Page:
The fourth quarter was a very difficult one for the closed-end fund (CEF) marketplace. The average CEF was lower by 8.74% for the three-month period ended on 12/31/18. The sell-off during the fourth quarter helped contribute to what turned out to be an overall negative one for the average CEF in 2018. The average CEF was lower by 10.73% for the year. It was a broad sell-off as, on average, both equity and fixed-income CEFs were lower for the year. Equity CEFs were down 17.94%. Taxable fixed-income funds were weaker by 6.76%, while Municipal CEFs were lower by 5.95% for the year. (Source: Morningstar. All data is share price total return.) 

As is often the case, there were many varying factors which impacted the performance of equity and fixedincome CEFs, but clearly the negative performance for most U.S. and international equity indices hurt equity CEFs. Indeed, the MSCI All-Country World Ex US Index was down 16.42% for the year while the S&P 500 Index was lower by 4.39% during 2018. Rising short- and long-term interest rates hurt municipal CEFs, while many credit-sensitive taxable fixed-income CEFs were negatively impacted by investor fears that the global economy was slowing down. The BofAML Global Corporate Index was weaker by 3.46% for the year. (Source: Bloomberg)

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Posted on Monday, January 28, 2019 @ 10:26 AM • Post Link Share: 
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  Did ETFs Cause the Q418 Sell-Off?
Posted Under: ETFs
When equity markets have sold off over the past decade, many have been quick to point at exchange-traded funds (ETFs) as the possible culprit (remember the "flash crash"!?).  Plenty of active mutual fund managers have ample incentives to characterize ETFs as problematic, especially while facing consistent outflows, as ETFs continue to gobble up market share.  Thus, it's not uncommon for investment advisors to encounter clients that have had seeds of doubt planted about whether or not ETFs really are to blame when volatility picks up, or equities sell off.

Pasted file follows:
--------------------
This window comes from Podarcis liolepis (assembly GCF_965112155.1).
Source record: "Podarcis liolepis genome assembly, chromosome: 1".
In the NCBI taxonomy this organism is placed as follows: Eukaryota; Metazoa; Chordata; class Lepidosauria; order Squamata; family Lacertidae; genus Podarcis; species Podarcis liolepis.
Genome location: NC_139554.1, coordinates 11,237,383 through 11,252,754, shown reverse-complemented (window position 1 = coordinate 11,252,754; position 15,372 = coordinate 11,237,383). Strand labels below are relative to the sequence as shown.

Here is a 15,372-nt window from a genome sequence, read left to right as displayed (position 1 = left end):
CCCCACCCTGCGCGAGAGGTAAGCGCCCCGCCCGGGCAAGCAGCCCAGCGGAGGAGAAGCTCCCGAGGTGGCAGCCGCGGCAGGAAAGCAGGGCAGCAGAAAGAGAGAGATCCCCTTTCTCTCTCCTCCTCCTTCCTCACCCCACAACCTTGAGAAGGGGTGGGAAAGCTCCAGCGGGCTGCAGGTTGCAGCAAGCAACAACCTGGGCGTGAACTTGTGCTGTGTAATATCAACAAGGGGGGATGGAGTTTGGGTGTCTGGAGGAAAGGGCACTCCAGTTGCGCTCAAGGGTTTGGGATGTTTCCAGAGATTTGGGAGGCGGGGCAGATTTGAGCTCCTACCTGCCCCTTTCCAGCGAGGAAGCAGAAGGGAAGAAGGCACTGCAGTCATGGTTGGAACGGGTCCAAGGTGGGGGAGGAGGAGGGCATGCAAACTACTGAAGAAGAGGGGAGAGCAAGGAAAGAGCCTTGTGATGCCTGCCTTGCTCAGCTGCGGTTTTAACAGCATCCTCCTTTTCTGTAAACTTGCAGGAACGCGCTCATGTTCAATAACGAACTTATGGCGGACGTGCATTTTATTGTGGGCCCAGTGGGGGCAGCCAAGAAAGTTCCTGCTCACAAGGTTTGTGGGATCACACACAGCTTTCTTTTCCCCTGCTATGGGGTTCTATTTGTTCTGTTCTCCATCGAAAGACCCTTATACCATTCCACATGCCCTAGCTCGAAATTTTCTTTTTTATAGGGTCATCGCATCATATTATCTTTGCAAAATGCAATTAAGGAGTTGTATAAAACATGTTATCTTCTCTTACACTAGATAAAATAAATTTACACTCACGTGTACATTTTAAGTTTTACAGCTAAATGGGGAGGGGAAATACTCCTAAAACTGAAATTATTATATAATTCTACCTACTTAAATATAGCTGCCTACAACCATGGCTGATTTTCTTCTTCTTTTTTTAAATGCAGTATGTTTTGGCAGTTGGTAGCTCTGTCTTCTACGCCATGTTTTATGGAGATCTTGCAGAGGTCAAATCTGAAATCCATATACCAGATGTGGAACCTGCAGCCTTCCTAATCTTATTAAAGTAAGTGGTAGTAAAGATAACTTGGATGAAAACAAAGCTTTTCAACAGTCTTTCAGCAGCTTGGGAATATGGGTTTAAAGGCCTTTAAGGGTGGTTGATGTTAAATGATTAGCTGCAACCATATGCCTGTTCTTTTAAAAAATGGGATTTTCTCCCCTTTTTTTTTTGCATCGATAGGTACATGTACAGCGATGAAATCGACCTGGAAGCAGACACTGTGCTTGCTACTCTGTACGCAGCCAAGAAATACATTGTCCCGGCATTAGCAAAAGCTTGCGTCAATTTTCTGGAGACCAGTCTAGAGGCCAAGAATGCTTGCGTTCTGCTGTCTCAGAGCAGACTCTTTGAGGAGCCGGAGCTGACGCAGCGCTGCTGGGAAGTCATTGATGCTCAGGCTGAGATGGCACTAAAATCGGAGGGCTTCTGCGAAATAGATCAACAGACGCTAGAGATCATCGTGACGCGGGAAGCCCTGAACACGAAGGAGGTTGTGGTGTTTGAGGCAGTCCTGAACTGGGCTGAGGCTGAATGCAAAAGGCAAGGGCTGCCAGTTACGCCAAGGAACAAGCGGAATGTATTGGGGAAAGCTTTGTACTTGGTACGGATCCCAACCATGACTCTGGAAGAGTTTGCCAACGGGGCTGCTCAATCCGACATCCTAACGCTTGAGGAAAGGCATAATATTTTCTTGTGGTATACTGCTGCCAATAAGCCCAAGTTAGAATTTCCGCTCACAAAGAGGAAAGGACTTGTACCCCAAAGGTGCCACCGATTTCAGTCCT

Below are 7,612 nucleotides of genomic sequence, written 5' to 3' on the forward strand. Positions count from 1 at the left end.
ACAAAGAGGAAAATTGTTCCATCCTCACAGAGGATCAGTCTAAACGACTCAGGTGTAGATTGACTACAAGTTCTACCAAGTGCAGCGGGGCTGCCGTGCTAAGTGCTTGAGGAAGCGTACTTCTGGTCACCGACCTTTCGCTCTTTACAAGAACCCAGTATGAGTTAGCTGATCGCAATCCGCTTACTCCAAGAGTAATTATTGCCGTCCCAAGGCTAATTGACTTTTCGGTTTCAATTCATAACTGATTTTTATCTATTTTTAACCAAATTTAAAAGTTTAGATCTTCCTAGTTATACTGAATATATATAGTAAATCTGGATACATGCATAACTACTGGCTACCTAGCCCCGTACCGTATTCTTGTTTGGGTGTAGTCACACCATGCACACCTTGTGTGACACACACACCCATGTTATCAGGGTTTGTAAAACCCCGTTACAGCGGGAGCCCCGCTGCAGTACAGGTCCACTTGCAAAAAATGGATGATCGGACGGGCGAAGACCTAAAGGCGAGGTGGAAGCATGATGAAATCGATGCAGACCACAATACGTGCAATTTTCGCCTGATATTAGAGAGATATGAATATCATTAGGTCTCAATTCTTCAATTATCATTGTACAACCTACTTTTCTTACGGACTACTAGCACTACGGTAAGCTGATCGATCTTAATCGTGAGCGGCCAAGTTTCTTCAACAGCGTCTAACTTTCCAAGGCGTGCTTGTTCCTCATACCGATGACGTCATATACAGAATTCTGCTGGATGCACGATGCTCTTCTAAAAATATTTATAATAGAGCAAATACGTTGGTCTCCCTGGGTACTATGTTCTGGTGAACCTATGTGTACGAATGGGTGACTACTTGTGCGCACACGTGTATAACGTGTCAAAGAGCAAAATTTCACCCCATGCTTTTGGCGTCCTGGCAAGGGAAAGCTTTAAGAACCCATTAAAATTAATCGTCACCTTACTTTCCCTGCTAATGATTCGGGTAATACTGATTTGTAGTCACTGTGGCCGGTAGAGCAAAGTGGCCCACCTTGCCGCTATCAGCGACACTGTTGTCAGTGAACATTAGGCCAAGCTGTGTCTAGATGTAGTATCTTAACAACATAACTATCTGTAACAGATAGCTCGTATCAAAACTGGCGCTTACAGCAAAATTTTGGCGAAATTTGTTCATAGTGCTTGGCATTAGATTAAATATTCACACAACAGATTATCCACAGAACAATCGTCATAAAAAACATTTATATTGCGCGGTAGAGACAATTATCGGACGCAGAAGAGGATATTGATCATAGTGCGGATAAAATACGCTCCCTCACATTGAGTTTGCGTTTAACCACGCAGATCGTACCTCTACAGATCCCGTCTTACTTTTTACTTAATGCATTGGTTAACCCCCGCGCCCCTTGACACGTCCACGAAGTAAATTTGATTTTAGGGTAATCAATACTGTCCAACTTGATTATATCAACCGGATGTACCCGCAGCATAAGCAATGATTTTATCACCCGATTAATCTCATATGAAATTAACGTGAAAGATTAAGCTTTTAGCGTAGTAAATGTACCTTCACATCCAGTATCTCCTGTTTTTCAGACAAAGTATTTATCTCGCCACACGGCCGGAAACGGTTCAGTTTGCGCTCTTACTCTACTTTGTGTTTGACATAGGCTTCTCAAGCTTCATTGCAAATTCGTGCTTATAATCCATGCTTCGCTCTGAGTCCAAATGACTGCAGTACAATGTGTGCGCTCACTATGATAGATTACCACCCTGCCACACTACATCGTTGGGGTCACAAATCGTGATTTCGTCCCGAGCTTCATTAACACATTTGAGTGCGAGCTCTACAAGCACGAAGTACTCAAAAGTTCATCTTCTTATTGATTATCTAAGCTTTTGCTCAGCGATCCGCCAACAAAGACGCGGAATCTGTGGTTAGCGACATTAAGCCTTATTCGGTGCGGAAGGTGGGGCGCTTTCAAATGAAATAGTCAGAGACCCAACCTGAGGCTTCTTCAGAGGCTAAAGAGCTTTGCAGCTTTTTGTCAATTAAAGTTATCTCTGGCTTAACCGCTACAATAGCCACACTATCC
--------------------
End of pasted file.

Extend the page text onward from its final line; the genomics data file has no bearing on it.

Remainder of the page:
Among such investors, these concerns may have been further stoked by an unexpected spike in volatility and equity market sell-off in Q418.  Surely, ETFs were to blame as nervous investors exacerbated the downturn by selling their ETFs into a declining market, right!? Nope.  If anything, the data points in the opposite direction. In Q4, US equity and sector ETFs had over $31 billion of net inflows. Even in December, as the S&P 500 Index had its steepest decline, US equity and sector ETFs had over $13 billion of net inflows. Meanwhile, traditional US equity and sector mutual funds had nearly $38 billion of net outflows in Q4.  If anyone was selling into a falling market, it was mutual fund investors!  However, before anyone starts blaming the Q4 market decline on traditional mutual funds, keep in mind that this is nothing new.  In fact, traditional equity mutual funds had net outflows for 8 of the prior 9 months in 2018, averaging over$11 billion per month.

Data source: Morningstar Direct.

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Posted on Wednesday, January 23, 2019 @ 1:02 PM • Post Link Share: 
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  Senior Loan & High Yield Review - 4th Quarter 2018
Posted Under: Senior Loan
Macro Overview